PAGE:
So you got your knife kit, now what? Before you’re poached pear-ing and artichoking (or in my case, just choking because you have no idea what you’re doing…) here are a few key assets I wish I knew to buy before the first week of culinary school.
1. 6-Inch Ruler
It will come in handy more than you ever dreamed. No excuses. It’ll probably cost you 75 cents at a hardware store. Unless you’re me and go to a hardware store that doesn’t sell it, than head off in a blizzard to Michael’s, an art supply and crafts store that also doesn’t carry it, and finally wind up at Staples that sells a pack of 2 for $3, but you subsequently lose the first set without even using them, and have to trek back to buy another set. So let’s just say it ranges from 75 cents to $6 (and a whole lot of frustration). Pro-tip: Don’t ask your significant other if he has one you can borrow.
2. Duck Tape
Remember that aforementioned super-expensive knife kit? You don’t want to be the idiot who gets their knives stolen, or, even more likely, confuses it with the mayhem of 20 other knives floating around the kitchen from your classmates and then grabbing the one with the dull edge…right before the exam. I jazzed mine up with glittery looking tape, but any old tape will do.
3. Knife diorama kit
As if that $300 knife kit wasn’t enough, just suck it up and pay the $15 at your school’s front desk or online for one of those nifty kits. It comes with 3-D cut-outs of the widlly impossible cuts you still won’t understand how to accomplish (Tourné, anyone?). Your knife skills practical exam will be thanking you.
4. A lock
You’ll have more knives, hand towels, and pastry thing-a-ma-bobs than you know what to do with, which you’ll probably cry over if they go missing. Not to mention your cell and wallet. Do yourself a favor and show up with a lock on day one, ready to go.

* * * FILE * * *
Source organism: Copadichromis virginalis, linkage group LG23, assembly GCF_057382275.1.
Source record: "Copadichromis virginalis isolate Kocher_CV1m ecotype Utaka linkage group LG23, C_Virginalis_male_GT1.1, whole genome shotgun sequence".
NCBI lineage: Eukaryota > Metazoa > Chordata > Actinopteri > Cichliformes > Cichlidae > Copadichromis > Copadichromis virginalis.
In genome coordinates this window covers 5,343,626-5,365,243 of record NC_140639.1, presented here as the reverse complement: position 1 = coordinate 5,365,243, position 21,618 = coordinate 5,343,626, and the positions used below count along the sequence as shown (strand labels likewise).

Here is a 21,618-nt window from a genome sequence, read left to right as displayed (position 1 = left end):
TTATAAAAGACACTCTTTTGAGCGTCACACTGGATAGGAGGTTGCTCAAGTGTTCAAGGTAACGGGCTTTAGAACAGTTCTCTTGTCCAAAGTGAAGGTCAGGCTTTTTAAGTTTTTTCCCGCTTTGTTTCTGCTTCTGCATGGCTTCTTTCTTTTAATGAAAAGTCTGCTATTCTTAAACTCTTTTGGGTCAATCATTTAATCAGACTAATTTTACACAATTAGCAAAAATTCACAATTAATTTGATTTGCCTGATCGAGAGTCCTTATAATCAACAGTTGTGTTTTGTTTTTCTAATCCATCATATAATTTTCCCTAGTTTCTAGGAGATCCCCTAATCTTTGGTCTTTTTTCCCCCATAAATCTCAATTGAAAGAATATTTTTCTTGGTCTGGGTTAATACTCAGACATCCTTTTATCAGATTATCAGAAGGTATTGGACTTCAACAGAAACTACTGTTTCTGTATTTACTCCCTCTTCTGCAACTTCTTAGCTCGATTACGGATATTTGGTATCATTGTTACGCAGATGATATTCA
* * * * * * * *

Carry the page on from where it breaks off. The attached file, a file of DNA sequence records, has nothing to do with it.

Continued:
5. Shoe Insoles
Remember those super expensive pairs of ugly clogs you bought? Couple that with the insane amount of hours you’ll be standing on your feet all day. Now: make those shoes worth it by spending the extra dollars on insoles so the comfort level goes from “Meh, why did I spend $90 on these” to “Kind of walking on air.”
Yes, you read that right. This is a (mostly) vegan blog and I’m reading a book called The Carnivore’s Manifesto: Eating Well, Eating Responsibly, and Eating Meat. Why? I can preach all I want (though I try not to) about the merits of eating a plant-based diet, but for the folks out there advocating eating from a sustainable, kinder food system that includes animal products, I think it’s worth hearing their side of the argument too.
The quote, simple, but moving, reflects the overall tone of the book and is worth repeating out loud a few times to let it sink in:
“If you grew as fast as a corporate chicken, you would weigh 349 pounds at age two. Congratulations, Pilgrim’s, Tyson, Perdue, Wayne Farms…”
If that doesn’t make you want to steer clear of factory farmed animals, I don’t know what will.